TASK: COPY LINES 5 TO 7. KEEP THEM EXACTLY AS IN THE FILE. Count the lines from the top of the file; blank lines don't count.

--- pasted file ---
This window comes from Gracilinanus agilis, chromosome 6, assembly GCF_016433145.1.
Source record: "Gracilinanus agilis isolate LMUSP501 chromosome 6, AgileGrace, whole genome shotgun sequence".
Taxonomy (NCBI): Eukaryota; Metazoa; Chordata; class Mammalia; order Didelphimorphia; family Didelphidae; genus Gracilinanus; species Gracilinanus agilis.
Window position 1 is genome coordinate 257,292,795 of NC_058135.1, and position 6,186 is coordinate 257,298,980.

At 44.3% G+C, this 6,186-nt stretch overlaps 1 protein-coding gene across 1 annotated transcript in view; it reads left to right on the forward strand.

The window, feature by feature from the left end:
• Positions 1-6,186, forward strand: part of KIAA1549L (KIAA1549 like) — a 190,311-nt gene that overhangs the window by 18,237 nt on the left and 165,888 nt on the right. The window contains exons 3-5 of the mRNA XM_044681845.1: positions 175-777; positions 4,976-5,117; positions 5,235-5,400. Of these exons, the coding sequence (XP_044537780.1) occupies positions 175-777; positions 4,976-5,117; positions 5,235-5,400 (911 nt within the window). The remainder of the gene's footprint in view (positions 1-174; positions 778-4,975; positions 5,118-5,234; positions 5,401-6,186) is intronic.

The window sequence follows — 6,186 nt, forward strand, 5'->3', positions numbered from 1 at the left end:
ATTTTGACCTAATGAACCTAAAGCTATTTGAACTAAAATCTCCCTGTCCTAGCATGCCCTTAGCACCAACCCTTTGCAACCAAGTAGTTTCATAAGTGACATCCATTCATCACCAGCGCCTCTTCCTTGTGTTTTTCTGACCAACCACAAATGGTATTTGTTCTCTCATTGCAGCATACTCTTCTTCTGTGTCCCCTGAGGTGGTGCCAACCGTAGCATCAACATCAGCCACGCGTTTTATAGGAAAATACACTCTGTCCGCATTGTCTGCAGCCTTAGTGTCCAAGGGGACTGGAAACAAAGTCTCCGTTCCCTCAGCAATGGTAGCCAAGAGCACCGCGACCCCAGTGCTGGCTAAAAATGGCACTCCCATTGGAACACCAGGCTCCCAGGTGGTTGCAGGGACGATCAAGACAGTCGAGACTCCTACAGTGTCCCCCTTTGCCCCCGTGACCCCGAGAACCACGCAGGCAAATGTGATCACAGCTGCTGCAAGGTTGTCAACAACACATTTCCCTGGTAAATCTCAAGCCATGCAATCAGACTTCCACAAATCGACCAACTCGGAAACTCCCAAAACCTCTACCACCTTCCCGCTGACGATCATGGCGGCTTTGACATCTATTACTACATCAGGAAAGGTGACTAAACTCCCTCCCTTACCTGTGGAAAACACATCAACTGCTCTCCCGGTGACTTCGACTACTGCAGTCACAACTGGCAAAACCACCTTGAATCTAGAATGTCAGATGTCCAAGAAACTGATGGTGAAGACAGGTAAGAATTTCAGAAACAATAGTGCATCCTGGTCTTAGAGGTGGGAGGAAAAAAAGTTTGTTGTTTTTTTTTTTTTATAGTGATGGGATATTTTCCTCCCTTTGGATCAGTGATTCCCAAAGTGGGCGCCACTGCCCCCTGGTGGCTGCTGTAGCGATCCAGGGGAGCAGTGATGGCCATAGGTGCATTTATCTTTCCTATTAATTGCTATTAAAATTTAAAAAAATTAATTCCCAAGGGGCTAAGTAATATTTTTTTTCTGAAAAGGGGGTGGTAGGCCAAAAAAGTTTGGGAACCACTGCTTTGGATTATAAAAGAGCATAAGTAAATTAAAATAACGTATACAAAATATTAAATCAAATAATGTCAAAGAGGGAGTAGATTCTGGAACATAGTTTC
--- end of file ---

At 44.3% G+C, this 6,186-nt stretch overlaps 1 protein-coding gene across 1 annotated transcript in view; it reads left to right on the forward strand.

The window, feature by feature from the left end:
• Positions 1-6,186, forward strand: part of KIAA1549L (KIAA1549 like) — a 190,311-nt gene that overhangs the window by 18,237 nt on the left and 165,888 nt on the right. The window contains exons 3-5 of the mRNA XM_044681845.1: positions 175-777; positions 4,976-5,117; positions 5,235-5,400. Of these exons, the coding sequence (XP_044537780.1) occupies positions 175-777; positions 4,976-5,117; positions 5,235-5,400 (911 nt within the window). The remainder of the gene's footprint in view (positions 1-174; positions 778-4,975; positions 5,118-5,234; positions 5,401-6,186) is intronic.